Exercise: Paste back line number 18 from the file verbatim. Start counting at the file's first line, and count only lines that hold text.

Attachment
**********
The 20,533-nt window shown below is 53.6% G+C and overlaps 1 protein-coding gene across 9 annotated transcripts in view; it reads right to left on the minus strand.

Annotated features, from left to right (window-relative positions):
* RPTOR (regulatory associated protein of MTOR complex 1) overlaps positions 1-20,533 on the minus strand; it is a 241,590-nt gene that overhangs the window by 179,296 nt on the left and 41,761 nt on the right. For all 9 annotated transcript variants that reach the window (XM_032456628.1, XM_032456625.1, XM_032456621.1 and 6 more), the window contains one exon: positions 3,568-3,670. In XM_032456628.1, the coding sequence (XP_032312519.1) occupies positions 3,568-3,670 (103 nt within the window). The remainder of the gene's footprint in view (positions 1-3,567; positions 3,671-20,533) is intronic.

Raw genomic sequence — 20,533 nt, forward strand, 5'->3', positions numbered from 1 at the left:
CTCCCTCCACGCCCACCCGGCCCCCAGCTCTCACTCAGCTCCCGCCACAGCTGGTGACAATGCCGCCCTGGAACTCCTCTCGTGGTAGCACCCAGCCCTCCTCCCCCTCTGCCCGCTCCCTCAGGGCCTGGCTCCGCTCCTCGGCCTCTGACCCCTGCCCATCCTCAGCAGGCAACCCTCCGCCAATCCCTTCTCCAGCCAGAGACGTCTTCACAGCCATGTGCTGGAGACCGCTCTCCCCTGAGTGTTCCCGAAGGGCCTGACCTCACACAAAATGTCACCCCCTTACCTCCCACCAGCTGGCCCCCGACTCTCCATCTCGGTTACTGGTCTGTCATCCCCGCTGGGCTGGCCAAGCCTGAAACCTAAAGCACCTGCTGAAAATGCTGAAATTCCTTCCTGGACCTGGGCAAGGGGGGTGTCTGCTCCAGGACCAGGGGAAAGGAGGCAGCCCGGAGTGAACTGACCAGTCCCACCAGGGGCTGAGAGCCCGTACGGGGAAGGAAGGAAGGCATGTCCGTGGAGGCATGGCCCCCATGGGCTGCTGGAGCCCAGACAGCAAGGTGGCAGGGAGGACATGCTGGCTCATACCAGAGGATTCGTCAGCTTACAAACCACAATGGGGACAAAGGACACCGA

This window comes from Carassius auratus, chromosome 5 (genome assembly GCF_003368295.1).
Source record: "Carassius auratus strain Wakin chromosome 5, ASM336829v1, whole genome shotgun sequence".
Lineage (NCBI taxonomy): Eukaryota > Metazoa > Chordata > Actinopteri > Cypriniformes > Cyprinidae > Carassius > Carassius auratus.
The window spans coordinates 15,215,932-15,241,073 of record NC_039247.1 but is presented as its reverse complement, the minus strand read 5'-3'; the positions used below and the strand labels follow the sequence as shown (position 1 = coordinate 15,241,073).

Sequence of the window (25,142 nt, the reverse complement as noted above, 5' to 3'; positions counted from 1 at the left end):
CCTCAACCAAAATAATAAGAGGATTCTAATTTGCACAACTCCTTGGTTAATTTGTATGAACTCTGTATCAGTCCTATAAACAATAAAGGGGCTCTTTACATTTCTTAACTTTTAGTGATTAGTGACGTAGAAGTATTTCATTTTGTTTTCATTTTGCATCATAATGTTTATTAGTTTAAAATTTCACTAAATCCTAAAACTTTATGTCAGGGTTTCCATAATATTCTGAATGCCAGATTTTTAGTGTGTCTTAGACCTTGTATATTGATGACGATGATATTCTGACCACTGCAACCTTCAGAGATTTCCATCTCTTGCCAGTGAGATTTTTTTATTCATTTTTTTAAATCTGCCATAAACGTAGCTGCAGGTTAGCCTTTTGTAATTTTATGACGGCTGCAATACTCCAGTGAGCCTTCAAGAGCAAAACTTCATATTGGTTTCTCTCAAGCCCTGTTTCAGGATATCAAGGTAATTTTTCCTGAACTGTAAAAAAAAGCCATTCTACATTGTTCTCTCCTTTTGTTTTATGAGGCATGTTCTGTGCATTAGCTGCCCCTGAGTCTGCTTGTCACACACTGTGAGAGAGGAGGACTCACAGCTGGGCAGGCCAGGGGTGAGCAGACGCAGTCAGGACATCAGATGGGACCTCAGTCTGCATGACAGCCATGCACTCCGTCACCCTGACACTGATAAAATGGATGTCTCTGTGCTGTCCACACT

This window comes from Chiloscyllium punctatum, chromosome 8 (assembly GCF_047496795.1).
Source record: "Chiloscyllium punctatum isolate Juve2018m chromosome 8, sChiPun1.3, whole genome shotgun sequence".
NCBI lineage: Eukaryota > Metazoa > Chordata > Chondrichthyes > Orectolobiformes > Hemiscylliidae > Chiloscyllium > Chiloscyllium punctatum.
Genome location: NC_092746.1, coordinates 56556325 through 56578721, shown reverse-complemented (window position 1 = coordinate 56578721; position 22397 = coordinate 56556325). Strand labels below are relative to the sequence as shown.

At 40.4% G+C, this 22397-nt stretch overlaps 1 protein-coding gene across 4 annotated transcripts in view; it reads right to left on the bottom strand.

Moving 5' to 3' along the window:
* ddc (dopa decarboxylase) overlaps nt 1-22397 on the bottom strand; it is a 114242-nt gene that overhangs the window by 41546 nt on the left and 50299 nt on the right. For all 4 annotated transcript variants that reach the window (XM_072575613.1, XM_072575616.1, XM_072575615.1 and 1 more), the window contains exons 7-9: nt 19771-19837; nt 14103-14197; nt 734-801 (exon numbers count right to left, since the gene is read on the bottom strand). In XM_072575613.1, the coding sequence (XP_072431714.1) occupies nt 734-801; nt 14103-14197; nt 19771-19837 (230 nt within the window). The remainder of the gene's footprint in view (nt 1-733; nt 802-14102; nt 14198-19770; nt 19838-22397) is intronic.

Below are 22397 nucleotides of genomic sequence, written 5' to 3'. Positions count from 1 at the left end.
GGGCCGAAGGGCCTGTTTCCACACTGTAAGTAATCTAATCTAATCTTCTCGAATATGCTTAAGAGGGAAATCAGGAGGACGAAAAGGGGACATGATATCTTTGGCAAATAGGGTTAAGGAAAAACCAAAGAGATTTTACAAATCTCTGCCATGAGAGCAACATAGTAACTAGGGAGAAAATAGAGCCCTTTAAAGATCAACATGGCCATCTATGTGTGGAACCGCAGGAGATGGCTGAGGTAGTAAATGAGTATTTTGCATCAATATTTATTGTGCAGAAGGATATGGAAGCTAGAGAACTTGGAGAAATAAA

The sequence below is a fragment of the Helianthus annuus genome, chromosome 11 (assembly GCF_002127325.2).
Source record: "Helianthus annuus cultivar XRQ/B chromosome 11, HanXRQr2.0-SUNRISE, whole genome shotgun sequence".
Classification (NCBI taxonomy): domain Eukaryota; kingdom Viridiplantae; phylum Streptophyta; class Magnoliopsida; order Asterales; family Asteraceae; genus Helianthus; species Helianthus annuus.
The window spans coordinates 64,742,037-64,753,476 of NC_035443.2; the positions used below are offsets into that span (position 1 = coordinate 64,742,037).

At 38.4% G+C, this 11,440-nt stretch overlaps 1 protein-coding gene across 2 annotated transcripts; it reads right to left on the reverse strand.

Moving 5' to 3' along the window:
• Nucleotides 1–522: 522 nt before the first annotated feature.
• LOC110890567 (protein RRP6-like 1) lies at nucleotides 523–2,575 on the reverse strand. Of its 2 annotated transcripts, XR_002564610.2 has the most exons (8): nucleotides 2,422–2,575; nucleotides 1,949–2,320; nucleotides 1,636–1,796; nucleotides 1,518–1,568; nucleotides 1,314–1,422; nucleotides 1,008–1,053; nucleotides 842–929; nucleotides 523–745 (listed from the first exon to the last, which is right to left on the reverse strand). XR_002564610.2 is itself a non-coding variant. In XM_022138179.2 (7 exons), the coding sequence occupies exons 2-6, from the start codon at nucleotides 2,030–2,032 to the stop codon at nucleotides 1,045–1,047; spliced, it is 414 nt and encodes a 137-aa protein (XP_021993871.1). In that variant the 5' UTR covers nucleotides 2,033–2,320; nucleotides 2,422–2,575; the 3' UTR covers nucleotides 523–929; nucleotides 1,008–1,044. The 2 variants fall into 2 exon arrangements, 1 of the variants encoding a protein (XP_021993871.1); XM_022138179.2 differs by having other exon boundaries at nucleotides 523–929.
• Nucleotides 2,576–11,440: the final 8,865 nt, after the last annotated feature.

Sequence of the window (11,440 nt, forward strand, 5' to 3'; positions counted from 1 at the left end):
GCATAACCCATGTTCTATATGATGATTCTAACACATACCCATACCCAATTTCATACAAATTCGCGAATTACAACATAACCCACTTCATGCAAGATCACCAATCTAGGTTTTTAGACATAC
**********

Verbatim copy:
* ddc (dopa decarboxylase) overlaps nt 1-22397 on the bottom strand; it is a 114242-nt gene that overhangs the window by 41546 nt on the left and 50299 nt on the right. For all 4 annotated transcript variants that reach the window (XM_072575613.1, XM_072575616.1, XM_072575615.1 and 1 more), the window contains exons 7-9: nt 19771-19837; nt 14103-14197; nt 734-801 (exon numbers count right to left, since the gene is read on the bottom strand). In XM_072575613.1, the coding sequence (XP_072431714.1) occupies nt 734-801; nt 14103-14197; nt 19771-19837 (230 nt within the window). The remainder of the gene's footprint in view (nt 1-733; nt 802-14102; nt 14198-19770; nt 19838-22397) is intronic.